Death of the bedsit
Opinion:Regulations to improve flats will be the final straw for many landlords, and will lead to a fall off in available rental accommodation
The introduction this month of the latest housing regulations has forced some bedsit landlords to close up shop and put their Pre'63 houses on the market.
Many will argue that higher standards are necessary in order to ensure a satisfactory minimum standard.
However without any scheme in place to incentivise landlords to tackle these costly projects and given the current scarcity of credit, there remains only a slim chance that any substantial works will be undertaken.
The economy would have welcomed the additional spend brought about by enlarging and upgrading smaller apartments - there may even have been a few jobs for some of the unemployed. The timing is hardly smart either given that many landlords now, on a monthly basis, face the stark choice of paying their mortgage or their taxes - because they simply can't pay both.
Few businesses have managed to escape the ravages of the recession, but fewer still have been singled out to bear the brunt of an avalanche of taxes, levies and regulations like the buy-to-let sector.
Not that this Government can be blamed for it all. The broadside began with the Fianna Fáil-Green coalition cutting a huge 25 per cent of mortgage interest relief for landlords. This measure has pushed many landlords over the edge and is cited by industry observers as the major contributory factor in the mortgage arrears crisis, estimated at 18 per cent of mortgages in the buy-to-let sector.
Business owners in all other sectors can offset operating costs before net profit is calculated. It is entirely wrong that similar rules do not apply to the buy-to-let sector. It is incredible that a government would act so recklessly as to grossly discriminate against and damage a sector that was already left reeling from plummeting capital values and massive mortgage debt.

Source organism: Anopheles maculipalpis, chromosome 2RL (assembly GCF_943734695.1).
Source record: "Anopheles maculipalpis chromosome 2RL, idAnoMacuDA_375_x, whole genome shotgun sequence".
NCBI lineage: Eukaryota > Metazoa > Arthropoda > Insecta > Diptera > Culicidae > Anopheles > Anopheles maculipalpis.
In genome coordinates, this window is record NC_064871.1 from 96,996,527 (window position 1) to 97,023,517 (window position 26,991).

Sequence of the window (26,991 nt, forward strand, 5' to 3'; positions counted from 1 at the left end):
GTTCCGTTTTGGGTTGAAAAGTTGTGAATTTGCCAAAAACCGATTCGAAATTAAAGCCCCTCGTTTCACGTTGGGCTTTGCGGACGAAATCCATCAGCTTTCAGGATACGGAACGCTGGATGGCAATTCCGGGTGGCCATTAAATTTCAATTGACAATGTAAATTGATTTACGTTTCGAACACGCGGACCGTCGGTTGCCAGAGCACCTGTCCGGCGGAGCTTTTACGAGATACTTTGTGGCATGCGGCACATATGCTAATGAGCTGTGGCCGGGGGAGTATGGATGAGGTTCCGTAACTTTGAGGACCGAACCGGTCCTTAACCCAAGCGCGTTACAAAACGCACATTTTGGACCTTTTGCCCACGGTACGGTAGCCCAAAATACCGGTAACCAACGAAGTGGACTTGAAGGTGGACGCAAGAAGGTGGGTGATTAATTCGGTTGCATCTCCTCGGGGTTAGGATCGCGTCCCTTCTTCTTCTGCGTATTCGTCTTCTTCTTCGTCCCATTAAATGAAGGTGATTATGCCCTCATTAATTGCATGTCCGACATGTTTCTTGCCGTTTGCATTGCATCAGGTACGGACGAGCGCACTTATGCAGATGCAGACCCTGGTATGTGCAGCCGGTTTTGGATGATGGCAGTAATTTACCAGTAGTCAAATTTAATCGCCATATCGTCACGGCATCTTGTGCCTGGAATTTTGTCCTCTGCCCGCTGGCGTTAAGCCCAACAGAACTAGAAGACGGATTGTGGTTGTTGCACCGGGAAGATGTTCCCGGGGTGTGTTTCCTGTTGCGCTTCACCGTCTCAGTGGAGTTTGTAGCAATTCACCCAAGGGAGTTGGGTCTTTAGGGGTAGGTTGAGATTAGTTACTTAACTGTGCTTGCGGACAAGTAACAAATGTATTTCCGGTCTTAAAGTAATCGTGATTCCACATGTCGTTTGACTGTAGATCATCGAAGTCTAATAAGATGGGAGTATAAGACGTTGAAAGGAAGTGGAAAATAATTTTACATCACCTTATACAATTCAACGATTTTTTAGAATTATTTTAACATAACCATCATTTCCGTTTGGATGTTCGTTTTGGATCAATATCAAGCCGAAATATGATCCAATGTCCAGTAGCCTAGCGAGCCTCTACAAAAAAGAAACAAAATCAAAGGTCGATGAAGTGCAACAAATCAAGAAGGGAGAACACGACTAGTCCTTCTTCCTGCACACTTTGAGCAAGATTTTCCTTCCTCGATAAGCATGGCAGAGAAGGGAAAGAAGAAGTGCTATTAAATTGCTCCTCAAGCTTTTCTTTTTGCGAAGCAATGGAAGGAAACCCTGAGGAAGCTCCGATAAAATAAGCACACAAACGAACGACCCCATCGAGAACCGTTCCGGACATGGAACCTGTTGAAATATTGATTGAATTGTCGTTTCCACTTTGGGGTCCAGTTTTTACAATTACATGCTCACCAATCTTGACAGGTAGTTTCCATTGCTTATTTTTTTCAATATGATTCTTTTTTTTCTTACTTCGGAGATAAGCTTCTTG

There have been other nasty tricks played on the sector. Remember the forced rent reductions brought about by the Department of Social Protection cutting tenants' rent allowance while advising them to pass on the reduction to the landlord - as if the landlord could do likewise with the bank. The NPPR - second home charge and the Household Charge are two more violations - arbitrarily applied per flat rather than per house. Then there was the PRTB ( Private Residential Tenancies Board) - forced upon the sector with a promise that it would offer an efficient landlord-tenant dispute resolution mechanism. It didn't do anything of the sort and landlords are now livid that they have been forced to fund the creation of an inefficient Government quango whose greatest aptitude seems to be in the collection of a €90 fee each time a flat is let.
The new regulations won't improve the stock of flats and bedsits. They will simply reduce the volume of available flats and bedsits with a consequent pressure on rents. Its strangely ironic that the people who were expected to gain most from the higher standards are the very ones who are now likely to have to search harder and pay more for their accommodation.
Coleman Connor is a chartered surveyor and a director of O'Connor Shannon Estate Agents in Rathmines, Dublin 6